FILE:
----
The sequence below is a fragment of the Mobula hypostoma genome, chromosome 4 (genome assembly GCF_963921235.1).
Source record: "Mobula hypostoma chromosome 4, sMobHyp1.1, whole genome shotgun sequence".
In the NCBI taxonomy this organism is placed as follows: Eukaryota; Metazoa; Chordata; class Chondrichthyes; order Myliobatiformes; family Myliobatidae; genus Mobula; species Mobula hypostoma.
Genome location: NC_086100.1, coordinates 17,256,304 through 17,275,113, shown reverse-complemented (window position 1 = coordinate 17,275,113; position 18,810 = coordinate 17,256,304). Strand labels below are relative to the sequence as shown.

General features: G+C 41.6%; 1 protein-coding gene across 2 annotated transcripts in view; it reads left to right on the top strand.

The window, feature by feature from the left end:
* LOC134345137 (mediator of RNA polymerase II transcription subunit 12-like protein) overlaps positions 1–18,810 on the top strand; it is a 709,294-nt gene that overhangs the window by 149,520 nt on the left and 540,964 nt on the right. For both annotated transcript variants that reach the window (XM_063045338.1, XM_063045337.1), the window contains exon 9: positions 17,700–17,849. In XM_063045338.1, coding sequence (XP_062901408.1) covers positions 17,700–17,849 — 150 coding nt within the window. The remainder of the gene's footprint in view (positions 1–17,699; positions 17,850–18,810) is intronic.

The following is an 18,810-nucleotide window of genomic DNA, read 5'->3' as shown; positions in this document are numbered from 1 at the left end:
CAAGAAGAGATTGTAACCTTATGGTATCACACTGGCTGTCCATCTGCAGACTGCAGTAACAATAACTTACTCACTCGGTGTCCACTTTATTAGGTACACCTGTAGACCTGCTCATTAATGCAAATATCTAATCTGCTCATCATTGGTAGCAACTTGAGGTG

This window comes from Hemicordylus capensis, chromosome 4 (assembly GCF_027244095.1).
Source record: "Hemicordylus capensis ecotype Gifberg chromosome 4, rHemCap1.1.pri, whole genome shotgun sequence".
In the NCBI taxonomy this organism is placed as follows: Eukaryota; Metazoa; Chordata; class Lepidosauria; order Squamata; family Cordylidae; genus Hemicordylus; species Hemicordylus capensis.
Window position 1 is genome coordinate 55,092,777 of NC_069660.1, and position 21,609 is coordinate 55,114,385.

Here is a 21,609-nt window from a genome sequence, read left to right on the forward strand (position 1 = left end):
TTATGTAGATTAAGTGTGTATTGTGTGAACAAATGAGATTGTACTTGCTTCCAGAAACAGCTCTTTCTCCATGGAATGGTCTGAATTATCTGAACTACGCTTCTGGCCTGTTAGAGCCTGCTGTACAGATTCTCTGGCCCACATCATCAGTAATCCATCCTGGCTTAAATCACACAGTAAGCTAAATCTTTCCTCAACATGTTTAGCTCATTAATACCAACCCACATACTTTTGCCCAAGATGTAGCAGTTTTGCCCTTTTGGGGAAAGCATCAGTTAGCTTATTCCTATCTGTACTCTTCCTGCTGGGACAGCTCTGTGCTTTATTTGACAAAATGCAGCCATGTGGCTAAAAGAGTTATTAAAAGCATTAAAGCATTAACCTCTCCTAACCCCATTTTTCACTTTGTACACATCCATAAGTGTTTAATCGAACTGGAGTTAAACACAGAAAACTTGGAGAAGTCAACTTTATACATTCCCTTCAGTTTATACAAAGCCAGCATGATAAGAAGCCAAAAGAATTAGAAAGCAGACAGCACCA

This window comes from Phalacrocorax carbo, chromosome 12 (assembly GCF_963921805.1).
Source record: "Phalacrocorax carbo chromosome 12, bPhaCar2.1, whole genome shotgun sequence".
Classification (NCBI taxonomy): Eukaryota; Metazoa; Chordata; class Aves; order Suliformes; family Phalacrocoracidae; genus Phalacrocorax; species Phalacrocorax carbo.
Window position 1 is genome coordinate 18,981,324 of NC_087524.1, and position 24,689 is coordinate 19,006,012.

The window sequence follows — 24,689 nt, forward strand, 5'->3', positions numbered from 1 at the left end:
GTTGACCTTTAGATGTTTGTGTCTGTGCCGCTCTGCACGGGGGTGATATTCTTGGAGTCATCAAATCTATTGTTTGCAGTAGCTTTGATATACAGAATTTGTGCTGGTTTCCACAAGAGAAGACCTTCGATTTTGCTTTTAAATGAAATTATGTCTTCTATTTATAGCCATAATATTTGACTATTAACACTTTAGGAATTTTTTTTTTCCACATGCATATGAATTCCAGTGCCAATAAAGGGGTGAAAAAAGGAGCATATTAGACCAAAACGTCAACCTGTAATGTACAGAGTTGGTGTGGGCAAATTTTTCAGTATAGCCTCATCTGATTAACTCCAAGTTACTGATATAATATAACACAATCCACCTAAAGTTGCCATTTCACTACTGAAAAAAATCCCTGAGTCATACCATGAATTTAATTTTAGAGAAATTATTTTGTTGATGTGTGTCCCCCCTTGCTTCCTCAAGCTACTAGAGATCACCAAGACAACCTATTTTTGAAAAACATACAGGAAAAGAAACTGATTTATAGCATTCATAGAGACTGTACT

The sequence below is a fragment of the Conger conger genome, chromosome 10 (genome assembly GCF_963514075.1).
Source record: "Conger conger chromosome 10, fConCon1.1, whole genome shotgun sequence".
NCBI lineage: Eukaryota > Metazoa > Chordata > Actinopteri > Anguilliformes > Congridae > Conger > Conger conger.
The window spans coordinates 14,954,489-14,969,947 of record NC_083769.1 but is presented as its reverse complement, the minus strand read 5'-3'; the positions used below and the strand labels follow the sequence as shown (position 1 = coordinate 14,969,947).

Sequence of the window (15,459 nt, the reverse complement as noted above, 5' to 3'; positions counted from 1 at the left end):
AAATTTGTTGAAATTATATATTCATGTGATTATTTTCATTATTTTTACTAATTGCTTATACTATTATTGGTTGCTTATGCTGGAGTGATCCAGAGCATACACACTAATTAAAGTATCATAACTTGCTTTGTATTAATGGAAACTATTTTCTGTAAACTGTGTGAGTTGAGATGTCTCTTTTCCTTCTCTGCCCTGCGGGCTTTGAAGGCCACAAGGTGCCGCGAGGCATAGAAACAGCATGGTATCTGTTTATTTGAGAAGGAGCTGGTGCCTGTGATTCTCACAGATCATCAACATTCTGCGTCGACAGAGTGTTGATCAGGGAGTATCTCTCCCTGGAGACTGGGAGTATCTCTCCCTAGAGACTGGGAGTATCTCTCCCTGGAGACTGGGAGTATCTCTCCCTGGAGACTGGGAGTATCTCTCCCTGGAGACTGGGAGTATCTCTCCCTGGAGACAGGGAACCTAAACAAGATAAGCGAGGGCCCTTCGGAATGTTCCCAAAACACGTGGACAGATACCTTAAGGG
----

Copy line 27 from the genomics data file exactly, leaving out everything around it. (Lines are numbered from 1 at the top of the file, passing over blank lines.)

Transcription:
AAATTTGTTGAAATTATATATTCATGTGATTATTTTCATTATTTTTACTAATTGCTTATACTATTATTGGTTGCTTATGCTGGAGTGATCCAGAGCATACACACTAATTAAAGTATCATAACTTGCTTTGTATTAATGGAAACTATTTTCTGTAAACTGTGTGAGTTGAGATGTCTCTTTTCCTTCTCTGCCCTGCGGGCTTTGAAGGCCACAAGGTGCCGCGAGGCATAGAAACAGCATGGTATCTGTTTATTTGAGAAGGAGCTGGTGCCTGTGATTCTCACAGATCATCAACATTCTGCGTCGACAGAGTGTTGATCAGGGAGTATCTCTCCCTGGAGACTGGGAGTATCTCTCCCTAGAGACTGGGAGTATCTCTCCCTGGAGACTGGGAGTATCTCTCCCTGGAGACTGGGAGTATCTCTCCCTGGAGACTGGGAGTATCTCTCCCTGGAGACAGGGAACCTAAACAAGATAAGCGAGGGCCCTTCGGAATGTTCCCAAAACACGTGGACAGATACCTTAAGGG